Mutations in the gene that encodes the KRAS protein are frequently encountered in various human cancers. They are found in about 30% of non-small cell lung cancers (NSCLCs), making KRAS the single most common gene mutated in this cancer. The rate of KRAS mutations in other cancers, such as pancreatic or colorectal, is even higher.
A mutant KRAS protein that is always in the “on” position activates many signaling pathways, many of which lead to unrestrained growth and proliferation of cancer cells. This makes KRAS an appealing treatment target. However, challenges abound, and researchers are exploring several different approaches to treating KRAS-mutant cancers.
Unlike mutations in proteins known as receptor tyrosine kinases, like EGFR or ALK, mutated KRAS is a very difficult protein to target with cancer drugs. (So much so that the National Institutes of Health (NIH) has undertaken a special effort to intensify the effort towards successful targeting of mutant KRAS, known as the RAS Initiative.)
Not only is mutant KRAS difficult to restrain, its presence in some types of cancers predicts that there will be no response to other targeted drugs. For example, patients with colorectal cancer may benefit from additional treatment with an antibody drug that targets the EGFR protein (cetuximab or panitumumab). However, this benefit is seen only in patients who have a “wild-type” (not mutated) KRAS gene. The reason for this is that EGFR and other related receptor proteins rely on KRAS to transmit proliferation signals.
Because direct inhibition of KRAS remains a “holy grail,” there have been numerous attempts to inhibit the proteins that are activated by mutant KRAS (i.e., those that are “downstream” of KRAS), most notably MEK1 and MEK2. These two proteins are part of an important pathway named MAPK, which is governed by KRAS.
MEK1/2 are activated by KRAS and by another protein, BRAF, which is frequently mutated in melanoma. The U.S. Food and Drug Administration (FDA) has already approved two inhibitors of MEK proteins, trametinib and cobimetinib, as part of treatment for melanoma with mutated BRAF. MEK inhibitors, however, have shown little to no activity in clinical trials for cancers with mutant KRAS. Just recently, a large trial that compared the MEK inhibitor selumetinib plus the chemotherapy drug docetaxel versus docetaxel alone in NSCLC produced disappointing results.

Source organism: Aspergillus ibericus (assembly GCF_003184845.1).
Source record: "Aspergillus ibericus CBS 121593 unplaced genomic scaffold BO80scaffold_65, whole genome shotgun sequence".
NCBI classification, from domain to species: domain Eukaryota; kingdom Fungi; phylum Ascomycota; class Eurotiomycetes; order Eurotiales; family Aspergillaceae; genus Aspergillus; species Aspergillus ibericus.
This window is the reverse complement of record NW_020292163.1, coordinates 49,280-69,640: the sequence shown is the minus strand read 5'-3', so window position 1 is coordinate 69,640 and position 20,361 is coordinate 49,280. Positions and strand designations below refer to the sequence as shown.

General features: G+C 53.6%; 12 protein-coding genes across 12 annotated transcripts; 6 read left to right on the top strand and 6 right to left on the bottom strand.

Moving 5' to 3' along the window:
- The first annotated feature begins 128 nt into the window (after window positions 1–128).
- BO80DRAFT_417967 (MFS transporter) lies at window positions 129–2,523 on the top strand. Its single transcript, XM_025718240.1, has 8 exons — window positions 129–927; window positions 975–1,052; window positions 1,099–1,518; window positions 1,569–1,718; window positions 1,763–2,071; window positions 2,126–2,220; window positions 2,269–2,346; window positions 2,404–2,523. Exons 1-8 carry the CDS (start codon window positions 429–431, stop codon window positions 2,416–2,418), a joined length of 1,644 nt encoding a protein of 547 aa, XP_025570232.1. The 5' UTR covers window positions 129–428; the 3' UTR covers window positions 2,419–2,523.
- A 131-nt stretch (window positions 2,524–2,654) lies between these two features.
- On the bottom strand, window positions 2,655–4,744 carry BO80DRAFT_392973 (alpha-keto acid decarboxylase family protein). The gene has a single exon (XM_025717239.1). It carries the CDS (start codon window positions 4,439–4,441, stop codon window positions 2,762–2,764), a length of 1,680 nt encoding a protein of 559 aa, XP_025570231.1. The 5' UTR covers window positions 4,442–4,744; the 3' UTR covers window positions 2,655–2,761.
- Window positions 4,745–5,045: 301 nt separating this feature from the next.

This most likely implies that inhibiting MEK in the presence of mutant KRAS activates other cellular pathways that ultimately bypass MEK inhibition, leading to unrestrained cell proliferation—as was shown, for example, in this study.
Nevertheless, there are still trials ongoing with the MEK inhibitors trametinib and binimetinb (also known as MEK162) combined with other drugs (chemotherapy or targeted drugs) in KRAS-mutant cancers.
Some success was reported from a small trial that combined an investigational MEK inhibitor known as PD-0325901 with palbociclib. The latter is an inhibitor of CDK4/6, proteins that drive cell proliferation, and are ultimately activated by KRAS. Palbociclib is already FDA-approved for breast cancer in combination with hormonal therapy (KRAS is rarely mutated in breast cancer). In this trial, NCT02022982, patients with KRAS-mutant cancers (lung, ovarian, or thyroid) experienced clinical benefit that lasted for over 6 months in 7 out of 25 patients.
Another possibility is that KRAS-mutant cancers, in particular NSCLC, may have a better response to immunotherapy—treatment that helps the immune system fight cancer. KRAS mutations are found much more frequently in NSCLC that develops in smokers. These cancers are associated with a high total burden of mutations, and data indicate that this is a good predictive marker of response to immunotherapy drugs known as immune checkpoint drugs (nivolumab, pembrolizumab, etc).
Indeed, amongst NSCLC patients who responded to immunotherapy in a clinical trial, almost half (7 of 14) had a KRAS mutation, and only one of 17 patients who had no response to immunotherapy had mutant KRAS. Another study analyzed outcomes of immunotherapy in NSCLC and concluded that co-existence of KRAS mutations with mutations in TP53 (a prominent tumor suppressor gene) may predict a good response to immune checkpoint blockade.
Given these results, trials that combine inhibitors of proteins downstream from KRAS with immunotherapy are of interest. For instance, one ongoing study (NCT02779751) combines a newer CDK4/6 inhibitor, abemaciclib, with the immune checkpoint inhibitor pembrolizumab. More trials like this are currently being designed.